“There’s not a lot of diversity,” said Steve Grourke, 44, of Red Hill. “I have to think whoever distributed this propaganda is wanting to keep those demographics the way they are.”

Grourke and his wife Erin, who have four children between the ages of 4 and 11, buried the flier under a pile of bills.

But their older children quickly heard about the mailing. “What one did you get?” kids asked each other as they played in their cul-de-sac, he said.

So Grourke started a continuing conversation with them about racism and attempted intimidation.

In Pennsburg, Donna Sattler didn’t receive a flier, but she and her husband also used the opportunity to talk with their 13-year-old daughter.

“We had a very honest discussion about what a Nazi is and what the ideology represents,” Sattler said, “and that the USA fought in a war so this exact type of thinking should not be tolerated in 2017.”

Joan Smith, 83, an Upper Perkiomen School Board member from Marlborough Township, said she saw Martin Luther King Jr. speak in Raleigh the 1950s when she was a student at the University of North Carolina at Chapel Hill. For Smith, who witnessed the civil rights movement firsthand, the messages hit particularly close to home.

“I have seven grandchildren. One of them is African American. Two of them are Chinese American. When I tape their pictures up on the refrigerator, there is no difference,” Smith said. “I’m shocked that what was once a wonderful place to raise children is now trying to deal with people” who espouse racism.

Smith and other residents said they would like to see more people run for political office, more people vote in local elections, and more elected officials publicly denounce hate.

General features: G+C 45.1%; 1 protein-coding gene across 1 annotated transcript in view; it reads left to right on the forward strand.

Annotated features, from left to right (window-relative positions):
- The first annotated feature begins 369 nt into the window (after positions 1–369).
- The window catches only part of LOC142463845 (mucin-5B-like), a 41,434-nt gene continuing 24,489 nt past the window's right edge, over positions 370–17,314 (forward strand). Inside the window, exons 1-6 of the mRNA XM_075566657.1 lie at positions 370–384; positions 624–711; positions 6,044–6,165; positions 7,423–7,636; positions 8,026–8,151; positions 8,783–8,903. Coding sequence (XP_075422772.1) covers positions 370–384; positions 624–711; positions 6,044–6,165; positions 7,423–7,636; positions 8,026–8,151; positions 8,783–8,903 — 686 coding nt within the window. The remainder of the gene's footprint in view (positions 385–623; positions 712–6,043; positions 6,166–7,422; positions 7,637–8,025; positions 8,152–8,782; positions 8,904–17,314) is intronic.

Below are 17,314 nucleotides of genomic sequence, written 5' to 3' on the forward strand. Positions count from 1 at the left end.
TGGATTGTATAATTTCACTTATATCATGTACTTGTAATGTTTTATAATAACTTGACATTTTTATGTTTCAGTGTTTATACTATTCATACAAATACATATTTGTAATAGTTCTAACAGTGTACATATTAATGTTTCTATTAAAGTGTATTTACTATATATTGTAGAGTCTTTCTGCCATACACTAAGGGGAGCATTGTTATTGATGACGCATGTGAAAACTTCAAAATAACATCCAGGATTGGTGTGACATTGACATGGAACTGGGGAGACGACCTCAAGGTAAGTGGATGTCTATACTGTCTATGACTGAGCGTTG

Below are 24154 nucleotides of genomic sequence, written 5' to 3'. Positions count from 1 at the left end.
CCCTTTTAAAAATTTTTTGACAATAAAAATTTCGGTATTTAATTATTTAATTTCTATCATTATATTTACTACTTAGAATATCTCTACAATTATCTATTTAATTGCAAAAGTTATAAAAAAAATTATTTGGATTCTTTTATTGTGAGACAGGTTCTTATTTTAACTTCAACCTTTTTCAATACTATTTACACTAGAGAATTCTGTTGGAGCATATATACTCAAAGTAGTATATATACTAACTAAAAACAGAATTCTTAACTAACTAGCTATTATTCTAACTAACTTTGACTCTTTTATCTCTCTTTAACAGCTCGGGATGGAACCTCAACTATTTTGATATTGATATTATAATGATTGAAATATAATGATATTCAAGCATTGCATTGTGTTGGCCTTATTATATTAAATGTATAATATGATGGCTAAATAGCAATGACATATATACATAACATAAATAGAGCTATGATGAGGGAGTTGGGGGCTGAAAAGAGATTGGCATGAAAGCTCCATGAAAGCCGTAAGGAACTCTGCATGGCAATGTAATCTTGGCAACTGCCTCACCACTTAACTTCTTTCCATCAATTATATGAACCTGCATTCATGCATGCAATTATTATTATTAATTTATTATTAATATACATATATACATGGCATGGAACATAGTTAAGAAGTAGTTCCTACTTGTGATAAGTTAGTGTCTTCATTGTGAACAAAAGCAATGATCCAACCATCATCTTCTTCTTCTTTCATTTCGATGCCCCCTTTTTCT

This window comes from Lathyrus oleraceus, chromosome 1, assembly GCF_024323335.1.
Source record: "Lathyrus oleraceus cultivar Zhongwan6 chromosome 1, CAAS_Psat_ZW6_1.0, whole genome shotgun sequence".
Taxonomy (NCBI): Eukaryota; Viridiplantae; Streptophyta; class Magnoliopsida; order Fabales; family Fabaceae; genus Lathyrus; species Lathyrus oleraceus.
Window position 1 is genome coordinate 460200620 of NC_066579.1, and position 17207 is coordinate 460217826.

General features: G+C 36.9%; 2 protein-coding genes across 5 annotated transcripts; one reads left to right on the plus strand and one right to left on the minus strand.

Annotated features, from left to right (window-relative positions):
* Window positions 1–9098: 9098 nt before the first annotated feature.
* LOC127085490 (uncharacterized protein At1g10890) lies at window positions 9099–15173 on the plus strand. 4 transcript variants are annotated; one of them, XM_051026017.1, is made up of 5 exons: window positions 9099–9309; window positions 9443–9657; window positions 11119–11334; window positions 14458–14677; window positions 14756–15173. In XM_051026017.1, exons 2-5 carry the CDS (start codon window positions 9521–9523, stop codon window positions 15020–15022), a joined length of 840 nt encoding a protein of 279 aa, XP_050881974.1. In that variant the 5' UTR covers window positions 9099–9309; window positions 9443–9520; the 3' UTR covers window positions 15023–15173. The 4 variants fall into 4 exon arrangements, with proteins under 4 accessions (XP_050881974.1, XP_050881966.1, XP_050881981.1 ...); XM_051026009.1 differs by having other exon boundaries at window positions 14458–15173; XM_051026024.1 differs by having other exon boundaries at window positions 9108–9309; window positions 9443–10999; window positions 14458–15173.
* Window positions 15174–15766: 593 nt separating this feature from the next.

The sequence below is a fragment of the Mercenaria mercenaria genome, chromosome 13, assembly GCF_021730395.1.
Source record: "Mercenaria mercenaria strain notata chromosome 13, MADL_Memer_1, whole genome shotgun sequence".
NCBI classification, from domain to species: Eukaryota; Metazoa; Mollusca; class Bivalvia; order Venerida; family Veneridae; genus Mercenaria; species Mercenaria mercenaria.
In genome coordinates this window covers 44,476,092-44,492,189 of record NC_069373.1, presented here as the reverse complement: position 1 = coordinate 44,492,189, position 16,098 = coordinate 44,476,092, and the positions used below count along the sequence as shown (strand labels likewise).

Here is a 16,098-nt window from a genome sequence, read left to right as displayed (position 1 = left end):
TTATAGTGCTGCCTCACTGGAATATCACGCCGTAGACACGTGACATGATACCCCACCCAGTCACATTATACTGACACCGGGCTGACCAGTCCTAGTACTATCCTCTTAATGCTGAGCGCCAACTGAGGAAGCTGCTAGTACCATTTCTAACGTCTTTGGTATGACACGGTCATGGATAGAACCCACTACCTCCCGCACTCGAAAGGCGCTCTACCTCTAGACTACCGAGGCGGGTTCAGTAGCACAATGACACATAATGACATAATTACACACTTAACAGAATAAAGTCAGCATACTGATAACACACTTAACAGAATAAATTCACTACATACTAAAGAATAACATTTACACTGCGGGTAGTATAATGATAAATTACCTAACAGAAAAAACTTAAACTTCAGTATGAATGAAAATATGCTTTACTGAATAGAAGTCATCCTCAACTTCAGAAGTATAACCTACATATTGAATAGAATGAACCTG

In response to the latest mailing, Kiral-Kuenzer and six other community members organized a silent vigil Oct. 15 on Main Street in Pennsburg to denounce racism and intolerance. Hundreds showed up.

Among them were Hope Manion and her husband, Thomas, who had stood on the same corner 26 years earlier, Hope Manion said, to counter-protest a Ku Klux Klan rally.

Dunphy, the Upper Perkiomen junior, took a stand, too. As she did laps at swim practice that evening of Oct. 10, her mind raced.

“I wanted to show people, anyone who came here, that this isn’t us,” Dunphy said. “This doesn’t represent us.”

So she started a GoFundMe page to raise money for a bulk order of “Hate has no home here” lawn signs. As of Friday, she had raised more than $800, enough to purchase 150 signs.

Some families had already reached out to Dunphy, requesting signs.

She planned to distribute the rest at a central location in town, she said. “I hope we run out.”